Seminar in Contemporary Issues
Topic: Graphic Novels (Adult/Teen)
Fall 2015 Greensheet
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Canvas Information: Courses will be available beginning August 20th, 6 am PDT unless you are taking an intensive or a one unit or two unit class that starts on a different day. In that case the class will open on the first day that the class meets. Course sites will close on February 28, 2016.
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Overview of the current state of adult graphic novels with some teen crossover. This class will include and overview of what makes a graphic novel, graphic novel history and assessing what makes a well-rounded graphic novel collection. In addition, students will learn about intellectual freedom challenges to this medium and examine graphic novels from several different categories: Marvel/DC, gamechangers, classics, non-fiction/memoir and new/recommended (core collection lists to be provided upon class start date).
- Scott McCloud's Understanding Comics - Using McCloud's text, write a five-page paper on the "invisible art." CLO 1
Comics are so much more than just words plus pictures. This assignment is your chance to elucidate that by explaining how reading a graphic novel requires active participation and pointing out how unique the medium is, especially as opposed to just prose or single panel cartoons.
- Reader participation in the story:
- What happens in the gutter?
- Explain closure
- How does the reader come to understand "invisible" things like the passage of time or motion?
- Did McCloud's book cause you to look at comics in a new way? How so?
- Reader participation in the story:
- Your public library's graphic novel collection - Write a 3 page assessment of the state of the graphic novel collection at your local library. CLO 1
- Are the collections for children, teens and adults shelved together in their respective areas or apart from each other (i.e. integrated into the regular book collection)?
- Are the adult graphic novels separated out from the 741.5s or are they shelved in Dewey order?
- Does your library treat graphic novels as a medium or a genre? For instance, is Maus shelved with other World War II books (genre) or in the 741.5s (medium)?
- Does the collection contain the majority of the graphic novels on our core collection lists?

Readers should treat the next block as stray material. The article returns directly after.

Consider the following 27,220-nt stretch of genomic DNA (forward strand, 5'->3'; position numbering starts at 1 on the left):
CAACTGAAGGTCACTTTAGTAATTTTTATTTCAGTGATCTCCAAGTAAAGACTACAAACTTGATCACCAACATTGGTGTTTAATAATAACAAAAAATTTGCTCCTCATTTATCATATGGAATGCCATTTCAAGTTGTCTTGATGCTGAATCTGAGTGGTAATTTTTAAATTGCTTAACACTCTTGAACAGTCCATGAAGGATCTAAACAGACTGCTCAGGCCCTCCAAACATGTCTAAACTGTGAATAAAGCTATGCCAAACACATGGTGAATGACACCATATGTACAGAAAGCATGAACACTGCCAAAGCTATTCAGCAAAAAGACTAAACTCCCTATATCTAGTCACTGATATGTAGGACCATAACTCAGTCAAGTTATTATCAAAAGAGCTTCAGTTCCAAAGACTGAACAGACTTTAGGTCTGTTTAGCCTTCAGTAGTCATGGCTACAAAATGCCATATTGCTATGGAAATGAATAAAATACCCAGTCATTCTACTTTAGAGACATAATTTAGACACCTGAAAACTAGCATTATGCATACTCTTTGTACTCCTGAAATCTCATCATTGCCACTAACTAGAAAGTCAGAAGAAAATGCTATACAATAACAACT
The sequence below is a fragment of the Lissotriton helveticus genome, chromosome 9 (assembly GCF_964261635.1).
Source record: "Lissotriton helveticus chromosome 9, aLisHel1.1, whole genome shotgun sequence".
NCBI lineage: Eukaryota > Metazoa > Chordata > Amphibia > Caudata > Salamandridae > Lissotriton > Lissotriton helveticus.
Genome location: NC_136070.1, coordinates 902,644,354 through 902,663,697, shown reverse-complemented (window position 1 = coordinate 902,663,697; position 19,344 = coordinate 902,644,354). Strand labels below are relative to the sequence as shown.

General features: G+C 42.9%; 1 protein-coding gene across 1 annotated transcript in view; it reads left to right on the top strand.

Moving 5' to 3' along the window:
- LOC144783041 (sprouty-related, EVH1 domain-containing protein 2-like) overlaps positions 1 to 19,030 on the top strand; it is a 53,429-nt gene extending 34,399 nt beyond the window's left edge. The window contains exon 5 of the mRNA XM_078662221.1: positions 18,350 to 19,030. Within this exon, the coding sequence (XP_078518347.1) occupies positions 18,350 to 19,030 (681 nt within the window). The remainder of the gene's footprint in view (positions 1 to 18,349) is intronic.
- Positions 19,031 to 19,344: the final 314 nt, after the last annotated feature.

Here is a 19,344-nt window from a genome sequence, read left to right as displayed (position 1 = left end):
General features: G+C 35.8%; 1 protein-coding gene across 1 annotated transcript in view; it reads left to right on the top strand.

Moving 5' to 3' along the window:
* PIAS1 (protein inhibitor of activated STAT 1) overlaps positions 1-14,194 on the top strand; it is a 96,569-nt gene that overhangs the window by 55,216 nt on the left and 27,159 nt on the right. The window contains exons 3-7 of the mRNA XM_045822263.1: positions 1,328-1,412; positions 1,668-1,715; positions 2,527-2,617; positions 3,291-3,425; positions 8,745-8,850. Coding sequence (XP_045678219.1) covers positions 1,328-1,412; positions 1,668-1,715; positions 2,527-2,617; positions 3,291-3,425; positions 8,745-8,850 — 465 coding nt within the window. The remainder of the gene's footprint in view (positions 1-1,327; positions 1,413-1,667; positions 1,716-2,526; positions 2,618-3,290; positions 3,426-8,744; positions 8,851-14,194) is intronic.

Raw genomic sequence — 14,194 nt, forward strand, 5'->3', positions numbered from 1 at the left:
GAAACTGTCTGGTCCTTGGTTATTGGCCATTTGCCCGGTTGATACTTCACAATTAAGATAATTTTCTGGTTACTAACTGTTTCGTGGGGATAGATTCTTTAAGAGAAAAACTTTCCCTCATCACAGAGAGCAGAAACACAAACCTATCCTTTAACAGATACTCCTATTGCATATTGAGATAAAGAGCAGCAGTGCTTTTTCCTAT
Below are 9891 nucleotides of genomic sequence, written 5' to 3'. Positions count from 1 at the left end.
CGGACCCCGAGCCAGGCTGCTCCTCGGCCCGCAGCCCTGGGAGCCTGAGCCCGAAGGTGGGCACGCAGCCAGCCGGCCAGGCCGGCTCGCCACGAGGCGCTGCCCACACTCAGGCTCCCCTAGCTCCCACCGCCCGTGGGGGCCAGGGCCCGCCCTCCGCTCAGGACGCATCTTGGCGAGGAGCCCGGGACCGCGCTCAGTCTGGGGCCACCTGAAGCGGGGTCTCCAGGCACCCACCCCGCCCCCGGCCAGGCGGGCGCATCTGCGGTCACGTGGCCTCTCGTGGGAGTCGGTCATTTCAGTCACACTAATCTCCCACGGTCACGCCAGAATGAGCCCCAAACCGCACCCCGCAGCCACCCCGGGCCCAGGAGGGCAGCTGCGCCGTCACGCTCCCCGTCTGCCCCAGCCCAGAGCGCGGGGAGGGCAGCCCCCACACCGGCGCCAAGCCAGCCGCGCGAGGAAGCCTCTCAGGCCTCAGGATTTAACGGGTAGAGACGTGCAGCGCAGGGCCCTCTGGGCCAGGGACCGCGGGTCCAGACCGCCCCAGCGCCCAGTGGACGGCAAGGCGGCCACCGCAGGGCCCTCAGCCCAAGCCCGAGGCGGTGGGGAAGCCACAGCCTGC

- Annotated graphic novel list – Read two graphic novels from each of our core collection lists, 10 in total, and write a 200-250 word annotation for each. CLO 1
- Start each item with a proper (ALA) bibliographic entry
- Sum up the plot
- Comment on any unusual aspects – is there a creative use of the arrangement of panels or a device you’ve never seen used before?
- Your personal reaction: Did you like it? Does this book deserve a spot in the graphic novel canon?
- Weekly and ongoing discussions
Ongoing: What Are You Reading
Please post at least three times during the class duration about what graphic novel you are reading from our core collection lists for your annotated list. I want to know if you recommend it and why (or why not?). Things to think about:
- Do the text and art work well together?
- Did you enjoy (or not) something in particular? The art, the plot, etc.
- What is your gut reaction to this work?
- Week 1: Introduce yourself and tell us about your history with graphic novels.
- Week 2: Publishers – Choose a comic book publisher from the list I provide you and write a post on: the type of materials it publishes, does it have any award winners, how long has it been around, and anything else you think we should know. CLO 3
- Week 3: Intellectual freedom – Choose a case study from Comic Book Legal Defense Fund (http://cbldf.org/banned-comic/banned-challenged-comics/). Sum up the “issue” and the outcome. CLO 3
- Week 4: Wrap it up and comments – Tell us about your favorite graphic novel you read for this class or recommend one that didn’t end up on our core collection lists. Also, did this class change your mind about graphic novels and what did you come away with?
*Subject to change with fair notice
Assignment due dates:
- Scott McCloud's Understanding Comics - Due August 27, 2015, Midnight
- Your public library's graphic novel collection - Due September 3, 2015, Midnight
- Annotated graphic novel list - Due September 17, 2015, Midnight
Discussion due dates:
- Ongoing: What Are You Reading - All three entries due by September 17, 2015. I encourage you to post throughout the four weeks, but you won't be dinged if you post at the end.